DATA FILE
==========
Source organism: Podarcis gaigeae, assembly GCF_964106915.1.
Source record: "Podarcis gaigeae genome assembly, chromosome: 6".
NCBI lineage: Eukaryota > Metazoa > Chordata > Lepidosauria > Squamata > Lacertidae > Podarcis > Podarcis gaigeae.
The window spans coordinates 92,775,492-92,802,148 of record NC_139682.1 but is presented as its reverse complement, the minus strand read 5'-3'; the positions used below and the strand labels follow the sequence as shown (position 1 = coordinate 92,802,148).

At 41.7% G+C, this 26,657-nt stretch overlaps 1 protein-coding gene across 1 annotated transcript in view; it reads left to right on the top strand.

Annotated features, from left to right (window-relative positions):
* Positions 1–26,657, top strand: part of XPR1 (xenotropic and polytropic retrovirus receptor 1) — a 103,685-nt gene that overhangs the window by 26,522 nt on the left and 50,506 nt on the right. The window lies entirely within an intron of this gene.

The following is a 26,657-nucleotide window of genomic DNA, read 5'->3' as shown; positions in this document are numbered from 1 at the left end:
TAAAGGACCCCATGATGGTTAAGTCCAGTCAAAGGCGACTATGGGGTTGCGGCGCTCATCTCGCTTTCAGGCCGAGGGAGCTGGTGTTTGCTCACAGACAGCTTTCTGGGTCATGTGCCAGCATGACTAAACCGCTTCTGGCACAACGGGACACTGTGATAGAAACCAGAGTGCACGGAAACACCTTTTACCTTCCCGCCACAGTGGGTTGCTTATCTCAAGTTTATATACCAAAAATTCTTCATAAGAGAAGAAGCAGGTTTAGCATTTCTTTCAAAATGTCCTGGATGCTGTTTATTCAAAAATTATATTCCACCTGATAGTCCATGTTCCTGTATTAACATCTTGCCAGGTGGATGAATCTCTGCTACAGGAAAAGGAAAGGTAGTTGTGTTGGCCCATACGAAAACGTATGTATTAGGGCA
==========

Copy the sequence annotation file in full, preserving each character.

Source organism: Podarcis gaigeae, assembly GCF_964106915.1.
Source record: "Podarcis gaigeae genome assembly, chromosome: 6".
NCBI lineage: Eukaryota > Metazoa > Chordata > Lepidosauria > Squamata > Lacertidae > Podarcis > Podarcis gaigeae.
The window spans coordinates 92,775,492-92,802,148 of record NC_139682.1 but is presented as its reverse complement, the minus strand read 5'-3'; the positions used below and the strand labels follow the sequence as shown (position 1 = coordinate 92,802,148).

At 41.7% G+C, this 26,657-nt stretch overlaps 1 protein-coding gene across 1 annotated transcript in view; it reads left to right on the top strand.

Annotated features, from left to right (window-relative positions):
* Positions 1–26,657, top strand: part of XPR1 (xenotropic and polytropic retrovirus receptor 1) — a 103,685-nt gene that overhangs the window by 26,522 nt on the left and 50,506 nt on the right. The window lies entirely within an intron of this gene.

The following is a 26,657-nucleotide window of genomic DNA, read 5'->3' as shown; positions in this document are numbered from 1 at the left end:
TAAAGGACCCCATGATGGTTAAGTCCAGTCAAAGGCGACTATGGGGTTGCGGCGCTCATCTCGCTTTCAGGCCGAGGGAGCTGGTGTTTGCTCACAGACAGCTTTCTGGGTCATGTGCCAGCATGACTAAACCGCTTCTGGCACAACGGGACACTGTGATAGAAACCAGAGTGCACGGAAACACCTTTTACCTTCCCGCCACAGTGGGTTGCTTATCTCAAGTTTATATACCAAAAATTCTTCATAAGAGAAGAAGCAGGTTTAGCATTTCTTTCAAAATGTCCTGGATGCTGTTTATTCAAAAATTATATTCCACCTGATAGTCCATGTTCCTGTATTAACATCTTGCCAGGTGGATGAATCTCTGCTACAGGAAAAGGAAAGGTAGTTGTGTTGGCCCATACGAAAACGTATGTATTAGGGCA